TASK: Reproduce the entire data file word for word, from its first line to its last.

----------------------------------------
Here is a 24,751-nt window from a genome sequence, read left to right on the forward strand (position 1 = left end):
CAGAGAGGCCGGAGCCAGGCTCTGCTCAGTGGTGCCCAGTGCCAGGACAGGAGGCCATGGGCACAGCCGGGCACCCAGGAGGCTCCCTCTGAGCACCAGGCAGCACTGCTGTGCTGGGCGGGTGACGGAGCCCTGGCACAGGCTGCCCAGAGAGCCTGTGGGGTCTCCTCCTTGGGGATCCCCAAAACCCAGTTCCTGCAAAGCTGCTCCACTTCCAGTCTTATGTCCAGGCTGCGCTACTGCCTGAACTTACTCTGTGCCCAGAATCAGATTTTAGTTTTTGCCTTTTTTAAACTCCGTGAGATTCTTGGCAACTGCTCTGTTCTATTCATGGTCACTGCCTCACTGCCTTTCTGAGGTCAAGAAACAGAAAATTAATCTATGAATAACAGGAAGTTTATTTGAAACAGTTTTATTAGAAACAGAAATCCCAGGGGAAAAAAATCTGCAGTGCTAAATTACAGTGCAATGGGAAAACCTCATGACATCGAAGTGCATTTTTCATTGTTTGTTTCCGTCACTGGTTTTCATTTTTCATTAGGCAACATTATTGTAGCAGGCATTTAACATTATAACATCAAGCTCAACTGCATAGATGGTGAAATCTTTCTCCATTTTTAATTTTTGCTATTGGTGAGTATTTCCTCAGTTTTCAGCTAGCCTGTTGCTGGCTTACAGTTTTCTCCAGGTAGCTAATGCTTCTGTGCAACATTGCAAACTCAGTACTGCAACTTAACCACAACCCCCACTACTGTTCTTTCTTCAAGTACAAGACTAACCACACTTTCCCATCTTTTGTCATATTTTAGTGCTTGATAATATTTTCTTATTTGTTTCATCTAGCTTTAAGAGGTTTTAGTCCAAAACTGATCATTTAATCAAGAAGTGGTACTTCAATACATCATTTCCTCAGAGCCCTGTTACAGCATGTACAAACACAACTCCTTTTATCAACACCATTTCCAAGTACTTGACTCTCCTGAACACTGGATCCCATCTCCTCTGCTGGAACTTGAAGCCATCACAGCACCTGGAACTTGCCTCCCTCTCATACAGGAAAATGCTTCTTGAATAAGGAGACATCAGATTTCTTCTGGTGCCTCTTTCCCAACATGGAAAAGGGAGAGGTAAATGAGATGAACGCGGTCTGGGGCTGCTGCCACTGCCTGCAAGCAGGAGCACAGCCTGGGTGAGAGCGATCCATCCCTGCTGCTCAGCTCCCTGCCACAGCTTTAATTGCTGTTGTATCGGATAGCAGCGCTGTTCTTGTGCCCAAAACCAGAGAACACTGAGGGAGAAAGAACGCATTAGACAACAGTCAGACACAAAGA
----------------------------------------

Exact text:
Here is a 24,751-nt window from a genome sequence, read left to right on the forward strand (position 1 = left end):
CAGAGAGGCCGGAGCCAGGCTCTGCTCAGTGGTGCCCAGTGCCAGGACAGGAGGCCATGGGCACAGCCGGGCACCCAGGAGGCTCCCTCTGAGCACCAGGCAGCACTGCTGTGCTGGGCGGGTGACGGAGCCCTGGCACAGGCTGCCCAGAGAGCCTGTGGGGTCTCCTCCTTGGGGATCCCCAAAACCCAGTTCCTGCAAAGCTGCTCCACTTCCAGTCTTATGTCCAGGCTGCGCTACTGCCTGAACTTACTCTGTGCCCAGAATCAGATTTTAGTTTTTGCCTTTTTTAAACTCCGTGAGATTCTTGGCAACTGCTCTGTTCTATTCATGGTCACTGCCTCACTGCCTTTCTGAGGTCAAGAAACAGAAAATTAATCTATGAATAACAGGAAGTTTATTTGAAACAGTTTTATTAGAAACAGAAATCCCAGGGGAAAAAAATCTGCAGTGCTAAATTACAGTGCAATGGGAAAACCTCATGACATCGAAGTGCATTTTTCATTGTTTGTTTCCGTCACTGGTTTTCATTTTTCATTAGGCAACATTATTGTAGCAGGCATTTAACATTATAACATCAAGCTCAACTGCATAGATGGTGAAATCTTTCTCCATTTTTAATTTTTGCTATTGGTGAGTATTTCCTCAGTTTTCAGCTAGCCTGTTGCTGGCTTACAGTTTTCTCCAGGTAGCTAATGCTTCTGTGCAACATTGCAAACTCAGTACTGCAACTTAACCACAACCCCCACTACTGTTCTTTCTTCAAGTACAAGACTAACCACACTTTCCCATCTTTTGTCATATTTTAGTGCTTGATAATATTTTCTTATTTGTTTCATCTAGCTTTAAGAGGTTTTAGTCCAAAACTGATCATTTAATCAAGAAGTGGTACTTCAATACATCATTTCCTCAGAGCCCTGTTACAGCATGTACAAACACAACTCCTTTTATCAACACCATTTCCAAGTACTTGACTCTCCTGAACACTGGATCCCATCTCCTCTGCTGGAACTTGAAGCCATCACAGCACCTGGAACTTGCCTCCCTCTCATACAGGAAAATGCTTCTTGAATAAGGAGACATCAGATTTCTTCTGGTGCCTCTTTCCCAACATGGAAAAGGGAGAGGTAAATGAGATGAACGCGGTCTGGGGCTGCTGCCACTGCCTGCAAGCAGGAGCACAGCCTGGGTGAGAGCGATCCATCCCTGCTGCTCAGCTCCCTGCCACAGCTTTAATTGCTGTTGTATCGGATAGCAGCGCTGTTCTTGTGCCCAAAACCAGAGAACACTGAGGGAGAAAGAACGCATTAGACAACAGTCAGACACAAAGA